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VMWare 4 - Ouch!

I cannot believe the Chairman of the Board is pimping this thing already.  There are serious issues with this major release, and the natives on the VMWare newsgroup server are getting pretty pissed.

Item 1 - For _many_, the virtual machine doesn't see any floppy drives, a major hassle.  This one bit me.  Since Joel is such an enthusiastic supporter, I will leave it to him to mention the fix.

Item 2 - "Unsupported" versions of various Linux distros (including RH 9) require the kernel source to be installed to successfully install the VMWare Tools, which includes the faster X driver.  Or so I hear, too much negative karma for me to try RH 9 with this release, but the stink is loud and clear.


Mitch & Murray (from downtown)
Monday, June 2, 2003

The floppy works for me and I don't use Linux VMs.

Joel Spolsky
Tuesday, June 3, 2003

The idea of running VMWare as a server is an attractive one, however one must wonder about actual performance data.  I understand that hardware could be almost literally thrown towards the problem of server-demand, but when??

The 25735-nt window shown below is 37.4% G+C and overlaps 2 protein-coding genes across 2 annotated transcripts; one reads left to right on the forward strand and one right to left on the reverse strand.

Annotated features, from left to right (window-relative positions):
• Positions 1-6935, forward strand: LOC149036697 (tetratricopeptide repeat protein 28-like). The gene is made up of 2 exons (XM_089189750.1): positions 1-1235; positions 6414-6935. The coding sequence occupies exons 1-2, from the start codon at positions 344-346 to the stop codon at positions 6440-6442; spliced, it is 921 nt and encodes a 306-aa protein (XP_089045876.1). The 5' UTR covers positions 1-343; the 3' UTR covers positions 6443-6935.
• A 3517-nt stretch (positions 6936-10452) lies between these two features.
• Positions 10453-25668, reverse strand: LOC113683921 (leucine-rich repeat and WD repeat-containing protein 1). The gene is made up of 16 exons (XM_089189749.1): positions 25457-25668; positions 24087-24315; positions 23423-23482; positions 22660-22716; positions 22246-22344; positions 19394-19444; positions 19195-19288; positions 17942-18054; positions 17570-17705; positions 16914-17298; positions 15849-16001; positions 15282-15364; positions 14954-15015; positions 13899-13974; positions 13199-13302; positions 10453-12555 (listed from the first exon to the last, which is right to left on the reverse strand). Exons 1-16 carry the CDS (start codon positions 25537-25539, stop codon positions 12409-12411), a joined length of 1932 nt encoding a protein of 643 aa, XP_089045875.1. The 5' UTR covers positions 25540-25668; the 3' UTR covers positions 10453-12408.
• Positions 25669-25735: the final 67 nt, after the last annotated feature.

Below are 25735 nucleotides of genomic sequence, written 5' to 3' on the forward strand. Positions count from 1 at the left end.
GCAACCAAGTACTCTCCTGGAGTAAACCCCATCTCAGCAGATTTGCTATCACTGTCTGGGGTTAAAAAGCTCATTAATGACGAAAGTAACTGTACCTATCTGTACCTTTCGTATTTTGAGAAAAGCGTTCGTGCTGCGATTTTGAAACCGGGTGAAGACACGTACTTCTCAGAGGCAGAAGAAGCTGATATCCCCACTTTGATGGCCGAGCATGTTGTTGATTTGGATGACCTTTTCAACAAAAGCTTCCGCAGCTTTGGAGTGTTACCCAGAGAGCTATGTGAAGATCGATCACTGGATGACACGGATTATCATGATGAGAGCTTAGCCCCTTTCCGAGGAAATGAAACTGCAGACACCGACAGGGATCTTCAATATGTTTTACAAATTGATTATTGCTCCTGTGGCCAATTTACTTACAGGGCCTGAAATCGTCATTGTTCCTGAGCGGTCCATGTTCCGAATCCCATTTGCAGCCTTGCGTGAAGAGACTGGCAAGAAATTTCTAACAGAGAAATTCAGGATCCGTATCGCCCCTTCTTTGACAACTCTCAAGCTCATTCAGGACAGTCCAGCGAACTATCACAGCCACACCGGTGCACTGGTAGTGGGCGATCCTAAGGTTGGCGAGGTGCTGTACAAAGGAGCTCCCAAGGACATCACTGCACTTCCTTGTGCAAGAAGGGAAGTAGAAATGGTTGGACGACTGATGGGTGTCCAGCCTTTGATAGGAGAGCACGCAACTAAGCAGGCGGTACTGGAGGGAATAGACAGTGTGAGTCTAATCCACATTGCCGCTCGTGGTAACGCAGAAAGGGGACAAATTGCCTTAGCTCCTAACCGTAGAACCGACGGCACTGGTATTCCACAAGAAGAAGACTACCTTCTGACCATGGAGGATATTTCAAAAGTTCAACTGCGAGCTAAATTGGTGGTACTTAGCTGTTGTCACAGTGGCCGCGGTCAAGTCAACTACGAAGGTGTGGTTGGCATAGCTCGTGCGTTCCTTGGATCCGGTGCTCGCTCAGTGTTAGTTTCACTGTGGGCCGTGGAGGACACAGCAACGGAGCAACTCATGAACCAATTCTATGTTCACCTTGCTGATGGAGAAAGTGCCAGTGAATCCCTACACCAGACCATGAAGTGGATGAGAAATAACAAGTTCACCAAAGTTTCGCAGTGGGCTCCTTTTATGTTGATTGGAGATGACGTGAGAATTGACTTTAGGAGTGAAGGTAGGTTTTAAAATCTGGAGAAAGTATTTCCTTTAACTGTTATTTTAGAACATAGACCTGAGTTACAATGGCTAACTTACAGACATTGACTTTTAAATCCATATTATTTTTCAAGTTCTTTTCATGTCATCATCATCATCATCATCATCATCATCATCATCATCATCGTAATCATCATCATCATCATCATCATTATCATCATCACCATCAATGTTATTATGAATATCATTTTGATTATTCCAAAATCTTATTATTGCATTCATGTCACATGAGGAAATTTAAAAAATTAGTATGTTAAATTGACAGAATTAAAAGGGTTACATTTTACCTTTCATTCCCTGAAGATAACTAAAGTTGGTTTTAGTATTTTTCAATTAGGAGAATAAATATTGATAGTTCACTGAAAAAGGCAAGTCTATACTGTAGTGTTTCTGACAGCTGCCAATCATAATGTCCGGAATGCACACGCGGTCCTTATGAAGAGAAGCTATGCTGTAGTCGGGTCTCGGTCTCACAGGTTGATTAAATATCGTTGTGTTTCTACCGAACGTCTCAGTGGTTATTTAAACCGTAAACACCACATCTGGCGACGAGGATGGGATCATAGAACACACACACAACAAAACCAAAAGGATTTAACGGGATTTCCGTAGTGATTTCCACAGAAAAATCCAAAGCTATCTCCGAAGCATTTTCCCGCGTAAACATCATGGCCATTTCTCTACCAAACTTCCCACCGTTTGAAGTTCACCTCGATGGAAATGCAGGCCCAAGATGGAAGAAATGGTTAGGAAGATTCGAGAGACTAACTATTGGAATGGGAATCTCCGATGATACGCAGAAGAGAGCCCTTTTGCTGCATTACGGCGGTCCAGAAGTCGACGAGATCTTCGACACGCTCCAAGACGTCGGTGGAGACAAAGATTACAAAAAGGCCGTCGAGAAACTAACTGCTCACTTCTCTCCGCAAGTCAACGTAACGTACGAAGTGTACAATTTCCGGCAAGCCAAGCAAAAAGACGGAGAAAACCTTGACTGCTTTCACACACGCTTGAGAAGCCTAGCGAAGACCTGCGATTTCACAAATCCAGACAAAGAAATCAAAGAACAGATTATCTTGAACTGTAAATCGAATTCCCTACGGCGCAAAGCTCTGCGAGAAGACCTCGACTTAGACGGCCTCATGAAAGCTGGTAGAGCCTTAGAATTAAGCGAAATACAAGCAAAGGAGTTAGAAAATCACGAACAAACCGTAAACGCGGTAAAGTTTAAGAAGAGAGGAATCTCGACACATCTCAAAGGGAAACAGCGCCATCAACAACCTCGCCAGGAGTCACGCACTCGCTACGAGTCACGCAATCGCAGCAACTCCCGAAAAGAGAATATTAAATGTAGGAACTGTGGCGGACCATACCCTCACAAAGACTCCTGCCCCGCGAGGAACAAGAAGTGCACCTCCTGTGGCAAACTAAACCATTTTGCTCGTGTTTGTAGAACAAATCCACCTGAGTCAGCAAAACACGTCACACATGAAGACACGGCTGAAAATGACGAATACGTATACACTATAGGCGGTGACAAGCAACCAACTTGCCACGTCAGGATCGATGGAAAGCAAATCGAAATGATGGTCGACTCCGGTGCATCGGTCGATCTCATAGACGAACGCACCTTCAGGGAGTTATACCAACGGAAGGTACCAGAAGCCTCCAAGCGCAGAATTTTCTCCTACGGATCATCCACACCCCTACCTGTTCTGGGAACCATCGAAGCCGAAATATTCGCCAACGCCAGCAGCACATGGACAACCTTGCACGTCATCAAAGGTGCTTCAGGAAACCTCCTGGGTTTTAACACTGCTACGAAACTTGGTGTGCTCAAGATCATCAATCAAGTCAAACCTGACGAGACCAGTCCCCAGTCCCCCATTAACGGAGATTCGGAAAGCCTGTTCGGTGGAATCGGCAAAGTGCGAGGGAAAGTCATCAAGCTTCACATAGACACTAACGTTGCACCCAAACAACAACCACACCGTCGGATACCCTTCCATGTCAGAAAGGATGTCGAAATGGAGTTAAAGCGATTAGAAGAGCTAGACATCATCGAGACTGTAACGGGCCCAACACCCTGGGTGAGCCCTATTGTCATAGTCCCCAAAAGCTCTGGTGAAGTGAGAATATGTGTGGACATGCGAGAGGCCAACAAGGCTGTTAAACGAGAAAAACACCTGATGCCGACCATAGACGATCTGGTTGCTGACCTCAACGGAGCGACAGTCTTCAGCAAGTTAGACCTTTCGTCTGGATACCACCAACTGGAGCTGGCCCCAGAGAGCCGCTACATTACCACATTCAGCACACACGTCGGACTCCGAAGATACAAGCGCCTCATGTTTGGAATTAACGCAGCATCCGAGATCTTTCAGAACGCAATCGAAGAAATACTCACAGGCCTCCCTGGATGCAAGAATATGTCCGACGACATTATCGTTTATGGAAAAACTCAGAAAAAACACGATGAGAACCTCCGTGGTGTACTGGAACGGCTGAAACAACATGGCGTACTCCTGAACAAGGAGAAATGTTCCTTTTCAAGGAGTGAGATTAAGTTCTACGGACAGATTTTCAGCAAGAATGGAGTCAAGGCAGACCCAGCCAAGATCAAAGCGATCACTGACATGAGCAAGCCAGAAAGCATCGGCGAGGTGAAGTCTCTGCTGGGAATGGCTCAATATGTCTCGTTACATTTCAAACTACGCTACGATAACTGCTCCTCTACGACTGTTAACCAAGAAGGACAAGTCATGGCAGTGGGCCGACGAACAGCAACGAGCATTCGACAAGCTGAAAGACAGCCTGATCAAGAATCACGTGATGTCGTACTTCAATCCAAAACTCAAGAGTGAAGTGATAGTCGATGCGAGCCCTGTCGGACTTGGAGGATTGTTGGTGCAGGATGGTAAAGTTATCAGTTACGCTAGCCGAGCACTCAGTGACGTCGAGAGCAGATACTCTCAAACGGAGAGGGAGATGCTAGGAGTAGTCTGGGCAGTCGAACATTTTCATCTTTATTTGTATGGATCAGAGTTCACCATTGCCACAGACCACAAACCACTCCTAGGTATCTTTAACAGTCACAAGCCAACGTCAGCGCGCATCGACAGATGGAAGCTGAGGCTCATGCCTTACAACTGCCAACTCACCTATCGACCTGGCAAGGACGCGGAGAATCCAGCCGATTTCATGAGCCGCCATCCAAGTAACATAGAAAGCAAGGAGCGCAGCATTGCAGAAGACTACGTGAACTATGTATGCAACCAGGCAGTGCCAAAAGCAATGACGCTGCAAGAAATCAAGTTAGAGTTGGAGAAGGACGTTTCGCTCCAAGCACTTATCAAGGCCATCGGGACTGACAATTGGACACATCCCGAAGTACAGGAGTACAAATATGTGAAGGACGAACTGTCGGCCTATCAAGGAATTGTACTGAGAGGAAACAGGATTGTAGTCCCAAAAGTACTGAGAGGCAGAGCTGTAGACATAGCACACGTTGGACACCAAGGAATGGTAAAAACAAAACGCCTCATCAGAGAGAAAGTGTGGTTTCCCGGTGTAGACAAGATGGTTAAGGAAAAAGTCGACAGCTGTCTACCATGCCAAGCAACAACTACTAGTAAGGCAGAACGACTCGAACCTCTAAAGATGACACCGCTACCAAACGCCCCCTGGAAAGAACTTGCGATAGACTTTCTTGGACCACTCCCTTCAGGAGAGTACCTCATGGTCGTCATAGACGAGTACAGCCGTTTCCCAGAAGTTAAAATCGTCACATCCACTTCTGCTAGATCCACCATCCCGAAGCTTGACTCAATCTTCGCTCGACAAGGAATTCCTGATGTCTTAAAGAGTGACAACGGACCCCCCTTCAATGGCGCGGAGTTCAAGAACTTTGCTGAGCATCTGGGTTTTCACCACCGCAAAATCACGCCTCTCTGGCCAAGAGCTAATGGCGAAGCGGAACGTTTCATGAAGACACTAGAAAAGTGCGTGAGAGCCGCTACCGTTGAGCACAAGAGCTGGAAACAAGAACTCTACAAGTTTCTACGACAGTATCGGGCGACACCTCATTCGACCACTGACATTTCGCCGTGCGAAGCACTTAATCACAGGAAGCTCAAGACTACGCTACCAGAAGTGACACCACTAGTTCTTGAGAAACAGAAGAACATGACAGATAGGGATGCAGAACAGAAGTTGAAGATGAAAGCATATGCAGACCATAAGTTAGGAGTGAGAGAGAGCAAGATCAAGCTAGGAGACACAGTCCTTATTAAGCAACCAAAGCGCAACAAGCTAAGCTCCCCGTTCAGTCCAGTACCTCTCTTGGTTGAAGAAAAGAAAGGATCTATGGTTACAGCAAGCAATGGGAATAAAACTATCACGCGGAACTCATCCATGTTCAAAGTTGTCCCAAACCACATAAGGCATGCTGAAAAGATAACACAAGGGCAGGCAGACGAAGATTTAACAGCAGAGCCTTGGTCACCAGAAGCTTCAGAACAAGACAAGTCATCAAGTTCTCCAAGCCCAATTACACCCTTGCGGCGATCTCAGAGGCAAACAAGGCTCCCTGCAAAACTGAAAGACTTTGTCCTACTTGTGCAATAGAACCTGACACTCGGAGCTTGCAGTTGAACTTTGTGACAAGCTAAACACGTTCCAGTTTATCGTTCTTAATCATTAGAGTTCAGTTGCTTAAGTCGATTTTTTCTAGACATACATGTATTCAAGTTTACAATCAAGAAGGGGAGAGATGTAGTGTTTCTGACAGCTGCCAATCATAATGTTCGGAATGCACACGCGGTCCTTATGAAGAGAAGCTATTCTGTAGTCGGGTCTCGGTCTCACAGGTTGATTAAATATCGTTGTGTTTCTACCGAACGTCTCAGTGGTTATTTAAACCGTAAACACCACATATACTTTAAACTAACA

How many requests could your web/mail/etc server(s) handle on what hardware?

I found these numbers for ESX server an 8-CPU/16GB machine from IBM:

Pretty interesting.  The Max Connected Users was 1,312 split unevenly between 8 VMWare guest OSes.  About half that were Active Users.  On an 8-way cpu each OS has it's own processor.

Tuesday, June 3, 2003

The link was supposed to be

Tuesday, June 3, 2003


What's going on Joel?  I pasted it twice correctly.  That's the end of the string.

Tuesday, June 3, 2003

Actually, the whole VM server thing has been done before. Just take a (several million dollar) big iron type machine, and run several hundred copies of linux on it. Those old machines have very good systems for partitioning the memory, cpu, and disk resources so that each process (in this case a copy of linux) thinks it has a whole machine to itself. I think I read an article some time back where they used an ethernet interface to the IPC mechanism, allowing all of the servers to communicate easily.

Fun :)

Daniel Brooks
Tuesday, June 3, 2003

The only problem is see is: what if the underlying virtualization layer has bugs? e.g. there might be an exploit in the low-level network driver before things even reach the VM layer.